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What to wear during a cold and wet triathlon

A deluge at the Morgan Hill Triathlon. Luckily the air temperature was OK and the race short enough to get away with a tri suit. But there were a few that day that succumbed to hypothermia

One of my worst triathlon races was being stuck at the bottom on a canyon in the hills out Nice, France, at the 2001 Nice Triathlon. It had rained, I was shivering with cold in a lycra tri singlet and begging fellow competitors for a spare tube. It ruined my race (I finished but was exhausted before I even got to the run) but I learned my lesson. While cold water gets a lot of attention, the conditions once you get out on the road - air temperature, wind, rain, long descents, and time you'll be exposed on the bike - are the real race killers. Of course, it doesn't help if you get a freezing start. So I don't have an easy formula to calculate what combination of the above factors will require you to wear more than your triathlon race suit (which in 95% of your races will be enough) so let's just put your options in increasing order of weather magnitude.

Before we get started, let's see what the rules are if you "overdress" and don't want to carry your extra protection layers with you:

Ironman Rules:

Any item that needs to be discarded, including but not limited to water bottles, gel wrappers, bar wrappers, or clothing items, may be discarded only in the designated trash drop zones at each aid station. Discarding any item outside of the trash drop zones is prohibited.

USAT Rules:

not discard any equipment on the course, except at the approved, dedicated locations.

USAT rules are less clear. Races rarely mention in their literature "approved locations" for dropping your stuff. Can we assume transition areas and aid stations? Aid stations could be few or far between on a short bike course. You'll probably have to be proactive with the race referee to find this out.

Here's my levels of protection I would consider:

It's not going to do much from the rain but will protect your main vital area (torso) from rain and a layer against the cold. Is also easy to take off and store should you heat up and have to discard at some point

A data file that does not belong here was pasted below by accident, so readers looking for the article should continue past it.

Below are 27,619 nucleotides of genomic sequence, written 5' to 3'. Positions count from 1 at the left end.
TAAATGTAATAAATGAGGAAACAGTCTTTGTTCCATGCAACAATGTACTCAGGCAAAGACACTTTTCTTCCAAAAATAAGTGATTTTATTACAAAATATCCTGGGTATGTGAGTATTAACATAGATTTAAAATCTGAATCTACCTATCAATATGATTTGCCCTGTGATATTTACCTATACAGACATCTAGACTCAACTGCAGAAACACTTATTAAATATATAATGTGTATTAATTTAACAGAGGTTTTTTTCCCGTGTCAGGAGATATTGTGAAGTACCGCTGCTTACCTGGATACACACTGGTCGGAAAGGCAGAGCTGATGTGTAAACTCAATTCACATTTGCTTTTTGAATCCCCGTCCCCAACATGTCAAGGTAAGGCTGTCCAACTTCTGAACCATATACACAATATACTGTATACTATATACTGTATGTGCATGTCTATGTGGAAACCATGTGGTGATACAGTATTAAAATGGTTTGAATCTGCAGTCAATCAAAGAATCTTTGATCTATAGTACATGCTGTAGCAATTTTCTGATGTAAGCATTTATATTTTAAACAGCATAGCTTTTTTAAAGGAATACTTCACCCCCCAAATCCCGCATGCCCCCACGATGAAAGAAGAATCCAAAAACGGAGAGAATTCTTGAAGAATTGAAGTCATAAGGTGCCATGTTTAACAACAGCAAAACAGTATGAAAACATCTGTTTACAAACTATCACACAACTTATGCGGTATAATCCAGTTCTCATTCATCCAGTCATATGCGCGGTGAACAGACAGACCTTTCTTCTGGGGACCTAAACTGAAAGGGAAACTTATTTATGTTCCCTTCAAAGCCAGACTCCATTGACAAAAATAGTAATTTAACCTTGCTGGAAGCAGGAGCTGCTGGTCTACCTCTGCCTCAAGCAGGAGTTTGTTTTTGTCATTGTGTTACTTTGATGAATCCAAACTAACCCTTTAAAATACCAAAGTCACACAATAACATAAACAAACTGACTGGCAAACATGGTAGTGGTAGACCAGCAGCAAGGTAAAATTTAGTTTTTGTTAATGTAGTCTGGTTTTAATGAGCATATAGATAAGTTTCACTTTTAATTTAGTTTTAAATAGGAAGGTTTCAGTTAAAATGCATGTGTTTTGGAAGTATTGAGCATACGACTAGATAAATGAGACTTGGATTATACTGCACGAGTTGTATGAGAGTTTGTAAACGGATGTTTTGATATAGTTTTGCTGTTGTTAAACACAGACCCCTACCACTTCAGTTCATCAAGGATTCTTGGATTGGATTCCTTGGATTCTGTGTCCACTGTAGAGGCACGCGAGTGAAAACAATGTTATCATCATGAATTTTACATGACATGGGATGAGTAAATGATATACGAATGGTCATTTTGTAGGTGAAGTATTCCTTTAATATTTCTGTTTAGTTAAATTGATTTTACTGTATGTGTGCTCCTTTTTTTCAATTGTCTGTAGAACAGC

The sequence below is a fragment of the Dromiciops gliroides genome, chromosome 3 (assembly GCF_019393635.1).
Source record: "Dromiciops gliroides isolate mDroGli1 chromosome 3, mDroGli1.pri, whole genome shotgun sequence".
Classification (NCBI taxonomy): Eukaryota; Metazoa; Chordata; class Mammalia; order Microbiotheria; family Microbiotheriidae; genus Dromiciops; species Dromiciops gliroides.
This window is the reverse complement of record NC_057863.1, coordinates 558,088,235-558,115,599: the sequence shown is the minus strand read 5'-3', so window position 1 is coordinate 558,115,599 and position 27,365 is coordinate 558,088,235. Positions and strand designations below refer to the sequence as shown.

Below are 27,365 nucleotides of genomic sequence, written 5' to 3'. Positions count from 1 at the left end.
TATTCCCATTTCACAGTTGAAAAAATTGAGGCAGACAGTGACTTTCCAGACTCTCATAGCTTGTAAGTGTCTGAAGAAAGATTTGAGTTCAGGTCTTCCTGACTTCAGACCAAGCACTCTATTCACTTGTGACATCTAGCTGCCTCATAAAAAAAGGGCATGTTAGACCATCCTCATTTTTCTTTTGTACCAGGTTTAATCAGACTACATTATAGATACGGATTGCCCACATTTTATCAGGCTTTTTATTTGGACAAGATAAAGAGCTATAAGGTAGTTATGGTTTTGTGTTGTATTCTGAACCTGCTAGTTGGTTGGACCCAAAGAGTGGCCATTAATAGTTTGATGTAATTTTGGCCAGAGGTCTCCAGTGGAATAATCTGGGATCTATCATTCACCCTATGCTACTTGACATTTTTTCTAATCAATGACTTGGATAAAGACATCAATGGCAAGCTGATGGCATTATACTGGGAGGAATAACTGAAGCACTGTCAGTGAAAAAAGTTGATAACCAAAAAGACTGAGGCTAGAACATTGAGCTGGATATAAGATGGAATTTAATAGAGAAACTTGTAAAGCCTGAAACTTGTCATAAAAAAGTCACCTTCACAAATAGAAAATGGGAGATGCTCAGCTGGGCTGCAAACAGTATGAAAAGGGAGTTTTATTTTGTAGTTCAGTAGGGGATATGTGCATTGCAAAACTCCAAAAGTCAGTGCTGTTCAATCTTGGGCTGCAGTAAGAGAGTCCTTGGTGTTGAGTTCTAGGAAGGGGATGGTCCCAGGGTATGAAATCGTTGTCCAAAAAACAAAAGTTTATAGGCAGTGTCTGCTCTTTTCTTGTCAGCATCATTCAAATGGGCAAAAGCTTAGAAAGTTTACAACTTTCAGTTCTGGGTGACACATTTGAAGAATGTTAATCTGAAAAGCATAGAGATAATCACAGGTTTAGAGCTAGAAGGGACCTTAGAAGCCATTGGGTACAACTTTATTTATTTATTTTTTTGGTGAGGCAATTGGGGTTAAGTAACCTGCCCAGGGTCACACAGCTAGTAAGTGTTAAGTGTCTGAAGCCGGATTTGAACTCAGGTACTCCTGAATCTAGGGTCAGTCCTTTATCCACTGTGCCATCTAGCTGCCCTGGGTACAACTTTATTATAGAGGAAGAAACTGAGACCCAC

You'll waste no time slipping these on in T1 around your wrist and then you can just hitch them up as you ride. Easy also to store and discard without stopping. Or just roll down to your wrists again if you get warmer later.

Level 3: Rain Jacket

Especially if it's raining a thin, but water proof jacket can be a life saver in really bad conditions. You will heat up in it pretty quick particularly in a short race if conditions improve and it's harder to stash if you want to get rid of it. So you have to be pretty sure it's going to be horrible out there (or that there's ample opportunity to discard). You might want to pick something up at Goodwill for the occasion if you're worried you'll never see it again.

Possible Extras:

Long fingered gloves: a pain to put on, but if you're particularly susceptible to cold hands.

Shoe or Toe covers: something you can have on your cycling shoes already, so there's not much time loss here. Although nice in the rain, they probably won't help you much in terms of heat generation.

I personally wouldn't attempt to cover my legs in all but the worst conditions and longest races. Even leg warmers would take a while to get on and off and don't do anything to keep your core warm. I might have some argument here but I don't think a head covering is worth it either, your helmet will serve most of that purpose.

So experiment with all that and take all the elements of the forecast into account, along with importantly race topography. Are there going to be periods of non-pedaling where you can't generate your own heat and will be blasted with wind? With a little bit of prep it is a good opportunity to beat some fitter athletes who make bad wardrobe decisions like Holly Lawrence did at the last 70.3 World Champs. Good luck and stay warm.

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